The poetry of Micheal Cuanach

After “Romeria” by Cesar Vallejo

Together we are passing,

linked in a persistent dream:

displeased, pallid, without

even a crumb of pan dulce to sustain us.

Are there truly souls, muertas

almas, sliding along these wet cobblestones?

Walk with care, my dearest one,

on the seawall’s fragile

edge, as you toss into dark waters

one by one, the purple

flowers I gave you

on the day we rode bicycles together through the rain.

 

 Romería   de César Vallejo

Pasamos juntos. El sueño
lame nuestros pies qué dulce;
y todo se desplaza en pálidas
renunciaciones sin dulce.
Pasamos juntos. Las muertas
almas, las que, cual nosotros,
cruzaron por el amor,
con enfermos pasos ópalos,
salen en sus lutos rígidos
y se ondulan en nosotros.

Amada, vamos al borde
frágil de un montón de tierra.
Va en aceite ungida el ala,
y en pureza. Pero un golpe,
al caer yo no sé dónde,
afila de cada lágrima
un diente hostil.

Y un soldado, un gran soldado,
heridas por charreteras,
se anima en la tarde heroica,
y a sus pies muestra entre risas,
como una gualdrapa horrenda,
el cerebro de la Vida.

Pasamos juntos, muy juntos,
invicta Luz, paso enfermo;
pasamos juntos las lilas
mostazas de un cementerio.

Advertisements

Elegy for Antonio Machado


When el viejo died

the morning light was especially clear.

The cancion of the birds was louder than ever.Siempre, always, Don Antonio would say:

Keep working, trabajadores, keep working.

Ask questions. Stop talking. The people matter, not los jefes.

Be brave, muchachos, and that’s it.

Be what I have been among you, big and loud, a living soul full of blood.

The dead are dead, all muertos. The sun is burning hot.

The seats in the sombra are always much cooler.

Let go. Let go. He lives the most who lets go of everything, todas las cosas.

He lives, viviendo, trabajando, amando.

Lift up your hammers.

Bang the anvils again and again!

Louder than church bells, damn the campanas,

again and again!

 

Inspiration:  Antonio Machado’s  “A Don Francisco Giner de los Rios”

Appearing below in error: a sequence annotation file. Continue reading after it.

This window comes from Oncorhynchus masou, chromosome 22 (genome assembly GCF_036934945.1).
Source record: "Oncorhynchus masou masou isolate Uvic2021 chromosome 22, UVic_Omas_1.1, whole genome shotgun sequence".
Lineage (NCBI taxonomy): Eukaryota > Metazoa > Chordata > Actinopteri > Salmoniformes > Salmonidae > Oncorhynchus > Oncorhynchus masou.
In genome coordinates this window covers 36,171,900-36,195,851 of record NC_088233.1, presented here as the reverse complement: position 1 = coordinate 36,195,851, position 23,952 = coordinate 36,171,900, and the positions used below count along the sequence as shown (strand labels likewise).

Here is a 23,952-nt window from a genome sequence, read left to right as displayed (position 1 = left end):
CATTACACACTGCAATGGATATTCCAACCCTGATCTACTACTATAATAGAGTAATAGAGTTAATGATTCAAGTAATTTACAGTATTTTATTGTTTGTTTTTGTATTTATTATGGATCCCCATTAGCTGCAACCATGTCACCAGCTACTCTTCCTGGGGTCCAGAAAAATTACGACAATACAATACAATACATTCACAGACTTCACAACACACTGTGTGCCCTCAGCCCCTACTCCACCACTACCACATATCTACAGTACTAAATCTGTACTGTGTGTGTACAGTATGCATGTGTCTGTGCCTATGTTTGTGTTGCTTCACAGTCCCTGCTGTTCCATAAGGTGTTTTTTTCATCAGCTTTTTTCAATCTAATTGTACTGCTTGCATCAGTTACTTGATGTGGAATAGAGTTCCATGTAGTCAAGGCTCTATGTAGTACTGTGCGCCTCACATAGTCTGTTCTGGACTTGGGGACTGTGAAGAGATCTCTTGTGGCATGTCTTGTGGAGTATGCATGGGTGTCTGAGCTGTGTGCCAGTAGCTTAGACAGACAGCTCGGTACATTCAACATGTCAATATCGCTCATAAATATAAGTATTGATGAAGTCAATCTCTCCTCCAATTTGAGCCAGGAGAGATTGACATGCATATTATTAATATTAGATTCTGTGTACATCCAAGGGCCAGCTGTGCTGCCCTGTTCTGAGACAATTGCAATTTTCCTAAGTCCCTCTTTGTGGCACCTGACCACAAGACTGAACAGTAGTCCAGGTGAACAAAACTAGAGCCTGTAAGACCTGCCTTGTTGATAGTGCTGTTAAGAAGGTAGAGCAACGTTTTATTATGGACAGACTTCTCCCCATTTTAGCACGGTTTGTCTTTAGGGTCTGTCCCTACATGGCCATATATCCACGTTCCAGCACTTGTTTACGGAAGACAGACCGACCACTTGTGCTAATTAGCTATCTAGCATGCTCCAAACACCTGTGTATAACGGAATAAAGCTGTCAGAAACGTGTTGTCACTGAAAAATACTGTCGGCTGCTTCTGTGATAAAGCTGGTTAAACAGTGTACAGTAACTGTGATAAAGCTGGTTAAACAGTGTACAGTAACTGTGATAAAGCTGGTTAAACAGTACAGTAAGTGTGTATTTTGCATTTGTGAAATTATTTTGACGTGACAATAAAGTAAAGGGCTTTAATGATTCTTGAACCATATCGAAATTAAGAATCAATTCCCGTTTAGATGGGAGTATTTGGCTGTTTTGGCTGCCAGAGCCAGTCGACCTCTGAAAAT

Campos de Castilla, 1917

  Como se fue el maestro,
la luz de esta mañana
me dijo: Van tres días
que mi hermano Francisco no trabaja.
¿Murió?... Sólo sabemos
que se nos fue por una senda clara,
diciéndonos: Hacedme
un duelo de labores y esperanzas.
Sed buenos y no más, sed lo que he sido
entre vosotros: alma.
Vivid, la vida sigue,
los muertos mueren y las sombras pasan;
lleva quien deja y vive el que ha vivido.
¡Yunques, sonad; enmudeced, campanas!
   Y hacia otra luz más pura
partió el hermanó de la luz del alba,
del sol de los talleres,
el viejo alegre de la vida santa.
... ¡Oh, sí!, llevad, amigos,
su cuerpo a la montaña,
a los azules montes
del ancho Guadarrama.
Allí hay barrancos hondos
de pinos verdes donde el viento canta.
Su corazón repose
bajo una encina casta,
en tierra de tomillos, donde juegan
mariposas doradas...
  Allí el maestro un día
soñaba un nuevo florecer de España.

 

After Eugenio Montale’s “Dora Markus”

No River Where We Parted

There was no wooden bridge, no river where we parted:

a stream of taxis yellow as daffodils, the air tasting of smoke.

With a wave of your hand you pointed to the city of brick

where an old man, almost motionless at the window, awaited your return.

Your sadness made me think of a winter morning when so many yellow birds arrived

that they filled all the trees in all the woods that stood behind my father’s house.

I spent the day shoveling snow from the neighbors’ walks,

thinking and thinking about hundreds and hundreds of yellow birds.

 

DORA MARKUS – Eugenio Montale

1

Fu dove il ponte di legno
mette a Porto Corsini sul mare alto
e rari uomini, quasi immoti, affondano
o salpano le reti. Con un segno
della mano additavi all’altra sponda
invisibile la tua patria vera.
Poi seguimmo il canale fino alla darsena
della città, lucida di fuliggine,
nella bassura dove s’affondava
una primavera inerte, senza memoria.

 

E qui dove un’antica vita
si screzia in una dolce
ansietà d’Oriente,
le tue parole iridavano come le scaglie
della triglia moribonda.
La tua irrequietudine mi fa pensare
agli uccelli di passo che urtano ai fari
nelle sere tempestose:
è una tempesta anche la tua dolcezza,
turbina e non appare.
E i suoi riposi sono anche più rari.
Non so come stremata tu resisti
in quel lago
d’indifferenza ch’è il tuo cuore; forse
ti salva un amuleto che tu tieni
vicino alla matita delle labbra,
al piumino, alla lima: un topo bianco
d’avorio; e così esisti!

 

2

 

Ormai nella tua Carinzia
di mirti fioriti e di stagni,
china sul bordo sorvegli
la carpa che timida abbocca
o segui sui tigli, tra gl’irti
pinnacoli le accensioni
del vespro e nell’acque un avvampo
di tende da scali e pensioni.
La sera che si protende
sull’umida conca non porta
col palpito dei motori
che gemiti d’oche e un interno
di nivee maioliche dice
allo specchio annerito che ti vide